And of course, this episode brought to you by my company Rise25, where we help b2b businesses get clients, referrals, and strategic partnerships with done for you podcasts and content marketing. And you can learn all about it at rise25.com. All right, Aaron, so you got this great story. You had a bit of a crisis earlier in your career, where you didn’t working for startups worked for Fortune 500 companies worked in marketing. And I want to go to the key moment for you which which put a shiver down my spine when I watched it live unfold on the live stream. And that was when SpaceX, Elon Musk’s company did the first Falcon Heavy launch and this was the one where they took Elon personal Tesla Roadster, the first or second vehicle they ever created, and put it on the top of this rocket launched it up into space. And you’re watching this from Ecuador, actually, where you’d gone. You taught in South America but take me back to that moment in time. And what that what a big impact that had on you.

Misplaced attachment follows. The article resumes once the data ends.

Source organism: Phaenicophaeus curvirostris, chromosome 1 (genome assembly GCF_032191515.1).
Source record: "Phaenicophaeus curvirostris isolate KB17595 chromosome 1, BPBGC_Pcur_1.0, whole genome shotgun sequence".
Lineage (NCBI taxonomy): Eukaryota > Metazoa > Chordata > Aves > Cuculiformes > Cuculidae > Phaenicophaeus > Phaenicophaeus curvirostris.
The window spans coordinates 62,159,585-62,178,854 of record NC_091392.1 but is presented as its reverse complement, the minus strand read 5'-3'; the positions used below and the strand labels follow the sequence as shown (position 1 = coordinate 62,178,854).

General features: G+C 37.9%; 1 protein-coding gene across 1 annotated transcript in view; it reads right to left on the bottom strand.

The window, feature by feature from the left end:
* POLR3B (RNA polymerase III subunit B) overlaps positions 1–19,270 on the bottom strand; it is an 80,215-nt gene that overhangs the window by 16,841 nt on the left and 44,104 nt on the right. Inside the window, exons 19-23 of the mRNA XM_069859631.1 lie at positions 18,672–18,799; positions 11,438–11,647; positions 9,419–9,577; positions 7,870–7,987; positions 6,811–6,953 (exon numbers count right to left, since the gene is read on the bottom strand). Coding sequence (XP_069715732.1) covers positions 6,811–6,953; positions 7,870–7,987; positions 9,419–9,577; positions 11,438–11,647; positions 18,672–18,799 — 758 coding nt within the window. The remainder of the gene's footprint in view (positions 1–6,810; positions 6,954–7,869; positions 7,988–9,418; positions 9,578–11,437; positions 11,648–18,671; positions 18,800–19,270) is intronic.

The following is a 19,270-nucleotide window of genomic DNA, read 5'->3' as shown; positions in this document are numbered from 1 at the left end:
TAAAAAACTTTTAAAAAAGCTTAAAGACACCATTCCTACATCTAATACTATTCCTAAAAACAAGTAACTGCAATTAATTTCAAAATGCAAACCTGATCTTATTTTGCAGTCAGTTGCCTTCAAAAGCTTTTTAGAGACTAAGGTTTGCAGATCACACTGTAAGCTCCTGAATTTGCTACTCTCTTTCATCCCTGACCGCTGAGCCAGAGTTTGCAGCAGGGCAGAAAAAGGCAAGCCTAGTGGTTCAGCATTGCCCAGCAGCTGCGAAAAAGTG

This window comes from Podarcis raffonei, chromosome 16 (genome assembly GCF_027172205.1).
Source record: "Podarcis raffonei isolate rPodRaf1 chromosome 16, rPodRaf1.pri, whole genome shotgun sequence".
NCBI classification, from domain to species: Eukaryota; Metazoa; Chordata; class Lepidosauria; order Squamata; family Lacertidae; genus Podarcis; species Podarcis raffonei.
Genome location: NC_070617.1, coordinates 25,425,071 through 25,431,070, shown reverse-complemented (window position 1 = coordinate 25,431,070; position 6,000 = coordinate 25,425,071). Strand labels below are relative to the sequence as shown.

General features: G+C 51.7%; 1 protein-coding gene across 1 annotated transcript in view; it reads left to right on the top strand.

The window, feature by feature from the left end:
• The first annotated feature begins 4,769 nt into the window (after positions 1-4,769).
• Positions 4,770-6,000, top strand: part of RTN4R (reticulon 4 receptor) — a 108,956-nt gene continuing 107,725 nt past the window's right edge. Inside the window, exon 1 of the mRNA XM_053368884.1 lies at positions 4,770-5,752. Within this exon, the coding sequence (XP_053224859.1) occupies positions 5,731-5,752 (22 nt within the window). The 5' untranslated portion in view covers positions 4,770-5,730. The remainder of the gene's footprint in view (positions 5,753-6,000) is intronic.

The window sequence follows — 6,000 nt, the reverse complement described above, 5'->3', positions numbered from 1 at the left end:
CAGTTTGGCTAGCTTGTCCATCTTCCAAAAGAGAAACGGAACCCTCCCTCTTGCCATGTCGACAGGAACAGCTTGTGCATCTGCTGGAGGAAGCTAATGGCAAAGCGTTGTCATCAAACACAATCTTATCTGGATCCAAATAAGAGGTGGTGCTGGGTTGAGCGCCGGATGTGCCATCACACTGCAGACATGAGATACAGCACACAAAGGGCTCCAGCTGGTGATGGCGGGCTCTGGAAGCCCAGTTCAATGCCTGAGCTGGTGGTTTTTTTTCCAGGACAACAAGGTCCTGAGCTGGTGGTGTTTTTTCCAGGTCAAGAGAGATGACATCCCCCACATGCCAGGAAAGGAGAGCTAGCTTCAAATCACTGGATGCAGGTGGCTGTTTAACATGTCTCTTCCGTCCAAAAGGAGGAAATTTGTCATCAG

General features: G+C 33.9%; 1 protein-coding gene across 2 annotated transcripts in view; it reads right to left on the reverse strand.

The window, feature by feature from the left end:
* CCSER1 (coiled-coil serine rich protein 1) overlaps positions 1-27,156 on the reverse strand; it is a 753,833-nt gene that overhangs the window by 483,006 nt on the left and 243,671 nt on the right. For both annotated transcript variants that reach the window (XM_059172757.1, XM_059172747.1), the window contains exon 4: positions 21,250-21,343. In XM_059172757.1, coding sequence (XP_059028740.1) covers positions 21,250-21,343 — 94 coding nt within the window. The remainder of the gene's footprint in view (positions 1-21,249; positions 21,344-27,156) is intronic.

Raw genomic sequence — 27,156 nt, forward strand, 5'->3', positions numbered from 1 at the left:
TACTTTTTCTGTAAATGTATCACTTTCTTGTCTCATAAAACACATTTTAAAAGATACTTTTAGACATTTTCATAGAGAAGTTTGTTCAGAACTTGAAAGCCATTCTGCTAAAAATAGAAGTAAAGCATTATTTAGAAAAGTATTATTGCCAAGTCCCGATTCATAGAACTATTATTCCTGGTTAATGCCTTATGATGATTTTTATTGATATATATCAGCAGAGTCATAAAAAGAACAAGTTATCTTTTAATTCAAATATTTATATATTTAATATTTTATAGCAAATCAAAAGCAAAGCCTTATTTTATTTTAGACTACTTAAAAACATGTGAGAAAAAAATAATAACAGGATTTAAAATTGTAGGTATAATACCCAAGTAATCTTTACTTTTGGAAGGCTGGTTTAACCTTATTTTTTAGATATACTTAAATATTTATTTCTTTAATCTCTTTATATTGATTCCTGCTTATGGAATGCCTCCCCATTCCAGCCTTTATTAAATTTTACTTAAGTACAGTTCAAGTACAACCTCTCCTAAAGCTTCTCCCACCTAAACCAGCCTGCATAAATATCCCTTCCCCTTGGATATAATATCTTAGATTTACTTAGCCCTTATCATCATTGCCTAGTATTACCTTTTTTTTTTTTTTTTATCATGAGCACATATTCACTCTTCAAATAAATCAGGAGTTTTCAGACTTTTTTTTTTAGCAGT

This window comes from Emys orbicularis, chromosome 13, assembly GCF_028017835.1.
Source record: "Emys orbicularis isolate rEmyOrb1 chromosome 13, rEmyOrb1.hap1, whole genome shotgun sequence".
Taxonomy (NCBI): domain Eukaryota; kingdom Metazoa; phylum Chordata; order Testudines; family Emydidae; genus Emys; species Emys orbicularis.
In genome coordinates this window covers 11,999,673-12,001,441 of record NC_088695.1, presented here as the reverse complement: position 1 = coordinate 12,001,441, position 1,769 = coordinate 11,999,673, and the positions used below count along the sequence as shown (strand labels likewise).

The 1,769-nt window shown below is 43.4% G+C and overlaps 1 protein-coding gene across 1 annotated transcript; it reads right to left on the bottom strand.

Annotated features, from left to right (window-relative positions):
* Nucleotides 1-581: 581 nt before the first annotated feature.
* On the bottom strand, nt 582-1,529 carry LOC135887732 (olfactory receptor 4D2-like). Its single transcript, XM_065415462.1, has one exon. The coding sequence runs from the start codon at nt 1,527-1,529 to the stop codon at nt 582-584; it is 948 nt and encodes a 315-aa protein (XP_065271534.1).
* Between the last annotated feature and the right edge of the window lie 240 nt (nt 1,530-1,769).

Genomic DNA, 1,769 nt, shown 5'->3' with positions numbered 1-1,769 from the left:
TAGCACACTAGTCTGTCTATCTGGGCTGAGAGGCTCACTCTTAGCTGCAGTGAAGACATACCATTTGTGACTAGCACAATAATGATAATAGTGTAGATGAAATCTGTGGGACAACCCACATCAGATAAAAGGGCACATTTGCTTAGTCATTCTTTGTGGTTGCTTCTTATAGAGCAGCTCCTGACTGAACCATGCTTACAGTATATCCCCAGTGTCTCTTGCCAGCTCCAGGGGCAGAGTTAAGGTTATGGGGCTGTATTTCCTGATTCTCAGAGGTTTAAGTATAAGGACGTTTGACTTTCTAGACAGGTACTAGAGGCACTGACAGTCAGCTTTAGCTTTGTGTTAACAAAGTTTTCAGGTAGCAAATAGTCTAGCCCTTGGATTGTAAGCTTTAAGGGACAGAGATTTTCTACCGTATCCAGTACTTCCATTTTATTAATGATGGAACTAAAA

Aaron Burnett 2:37